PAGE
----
24 of 28 people found the following review helpful
Unfettered ambition - the "secret malady of the ages",
By A Customer
This review is from: Martin Dressler: The Tale of an American Dreamer (Paperback)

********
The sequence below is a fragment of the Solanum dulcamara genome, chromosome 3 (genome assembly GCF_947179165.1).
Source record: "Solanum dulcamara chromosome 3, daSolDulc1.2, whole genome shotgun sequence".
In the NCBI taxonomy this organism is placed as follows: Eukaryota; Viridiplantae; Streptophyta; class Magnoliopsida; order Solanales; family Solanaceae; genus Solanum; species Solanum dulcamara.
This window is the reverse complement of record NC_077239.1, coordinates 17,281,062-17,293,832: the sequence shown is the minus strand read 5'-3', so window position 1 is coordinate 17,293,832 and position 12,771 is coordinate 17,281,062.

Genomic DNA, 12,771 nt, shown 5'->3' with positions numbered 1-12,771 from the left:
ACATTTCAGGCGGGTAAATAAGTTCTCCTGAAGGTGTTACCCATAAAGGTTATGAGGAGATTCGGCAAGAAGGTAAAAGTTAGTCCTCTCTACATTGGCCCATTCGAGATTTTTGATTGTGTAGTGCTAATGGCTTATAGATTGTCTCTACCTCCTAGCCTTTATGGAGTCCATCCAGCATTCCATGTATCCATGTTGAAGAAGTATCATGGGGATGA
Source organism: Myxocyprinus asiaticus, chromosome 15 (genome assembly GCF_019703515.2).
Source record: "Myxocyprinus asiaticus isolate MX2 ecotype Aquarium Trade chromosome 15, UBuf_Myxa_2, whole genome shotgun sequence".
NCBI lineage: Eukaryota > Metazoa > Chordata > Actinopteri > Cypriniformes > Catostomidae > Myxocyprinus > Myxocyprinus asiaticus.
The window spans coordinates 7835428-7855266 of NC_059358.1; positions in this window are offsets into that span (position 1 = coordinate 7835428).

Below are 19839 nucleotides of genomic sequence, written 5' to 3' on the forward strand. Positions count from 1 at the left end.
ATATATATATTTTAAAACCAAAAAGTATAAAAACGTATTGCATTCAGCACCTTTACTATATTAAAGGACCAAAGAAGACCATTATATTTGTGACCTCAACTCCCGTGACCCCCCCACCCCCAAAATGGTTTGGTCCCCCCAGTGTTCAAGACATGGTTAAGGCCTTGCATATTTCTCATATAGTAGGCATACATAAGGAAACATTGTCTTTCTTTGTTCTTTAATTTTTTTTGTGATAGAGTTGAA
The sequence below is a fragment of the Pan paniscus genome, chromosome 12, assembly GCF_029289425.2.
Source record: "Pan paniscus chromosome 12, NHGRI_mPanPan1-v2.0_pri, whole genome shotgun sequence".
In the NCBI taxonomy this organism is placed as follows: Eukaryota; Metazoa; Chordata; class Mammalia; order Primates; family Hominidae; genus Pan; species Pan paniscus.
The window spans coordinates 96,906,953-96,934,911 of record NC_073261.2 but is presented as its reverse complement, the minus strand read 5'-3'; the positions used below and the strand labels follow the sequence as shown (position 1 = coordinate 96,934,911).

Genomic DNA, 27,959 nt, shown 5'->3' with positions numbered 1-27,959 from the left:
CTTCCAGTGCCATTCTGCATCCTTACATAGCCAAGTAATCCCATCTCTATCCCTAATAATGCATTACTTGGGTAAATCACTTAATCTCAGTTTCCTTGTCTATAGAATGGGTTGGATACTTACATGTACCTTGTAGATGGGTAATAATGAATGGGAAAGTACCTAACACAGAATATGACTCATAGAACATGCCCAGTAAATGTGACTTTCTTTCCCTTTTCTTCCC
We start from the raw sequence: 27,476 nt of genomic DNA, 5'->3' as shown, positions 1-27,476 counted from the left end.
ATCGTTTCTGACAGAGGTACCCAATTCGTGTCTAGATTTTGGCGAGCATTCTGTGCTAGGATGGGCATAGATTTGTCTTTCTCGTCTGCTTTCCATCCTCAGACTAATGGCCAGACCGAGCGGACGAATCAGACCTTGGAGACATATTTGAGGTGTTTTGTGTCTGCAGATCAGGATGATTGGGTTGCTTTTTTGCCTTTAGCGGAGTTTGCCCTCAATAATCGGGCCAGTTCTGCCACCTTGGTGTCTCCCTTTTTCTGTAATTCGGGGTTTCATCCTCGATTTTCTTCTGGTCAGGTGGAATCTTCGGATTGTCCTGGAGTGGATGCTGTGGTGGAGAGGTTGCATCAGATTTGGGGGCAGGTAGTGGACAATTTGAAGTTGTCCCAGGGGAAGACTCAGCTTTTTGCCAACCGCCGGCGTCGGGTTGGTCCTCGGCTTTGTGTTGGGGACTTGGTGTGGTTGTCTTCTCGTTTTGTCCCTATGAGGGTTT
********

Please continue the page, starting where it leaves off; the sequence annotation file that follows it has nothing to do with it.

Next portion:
Steven Millhauser's "Martin Dressler" may not be worthy of the hype surrounding its Pulitzer Prize winning status but it's gotten more flak than it deserves. As a novel, it's strangely one dimensional and therefore disappointing, dull even. There isn't much of a storyline to speak of - Martin simply takes on successively bigger projects until he finally overeaches himself - and the characters (including Martin) are all bloodless, cardboard-like stick characters, sleepwalking (ironically, like Caroline) through their parts. Sure, the attention paid to periodic detail is meticulous and impressive but unless you're an afficionado of late 20th century artifacts, chances are that you'll find most of it rather tedious. That's not to say Millhauser's scene setting techniques isn't beautifully executed. It is - his descriptive prose is vivid and flawless but...indulgent. There were moments when I thought the plot was about to take off for some place leftfield but sadly, such promises were never fulfilled. Even the one heart stopping episode near the end of the novel wasn't exploited for its full dramatic potential. Martin's relationship with the Vernon women could have been fascinating had it been allowed to fuel the plot, but it remained underwritten and undeveloped. There's also an eerie feeling about the nature and relationship between the two Vernon sisters that was left unexplored. However, the weaknesses we perceive in "Martin Dressler" as a novel quickly dissolve when cast in the fable genre. Fables aren't after all about real life people but about morality and ideas. Stylistically, there are tell tale signs that suggest this treatment. For instance, Millhauser's distant and omniscient perspective of his characters - Martin's self centredness, his casual lusting over the hotel maid Maria, and his weekly visits to the whores is narrated in a tone that's entirely devoid of moral judgement. The perfectly still, never changing and repetitive image of the langourous Caroline "with her hair pulled tightly back" too has a fairy tale like and slightly spooky quality about it. Readers of "Martin Dressler" are advised to approach it as a fable to avoid disappointment. Despite its weaknesses, there were moments in there which I truly enjoyed. My verdict ? Not the masterpiece to write home about. Neither is it the dud it is made out to be.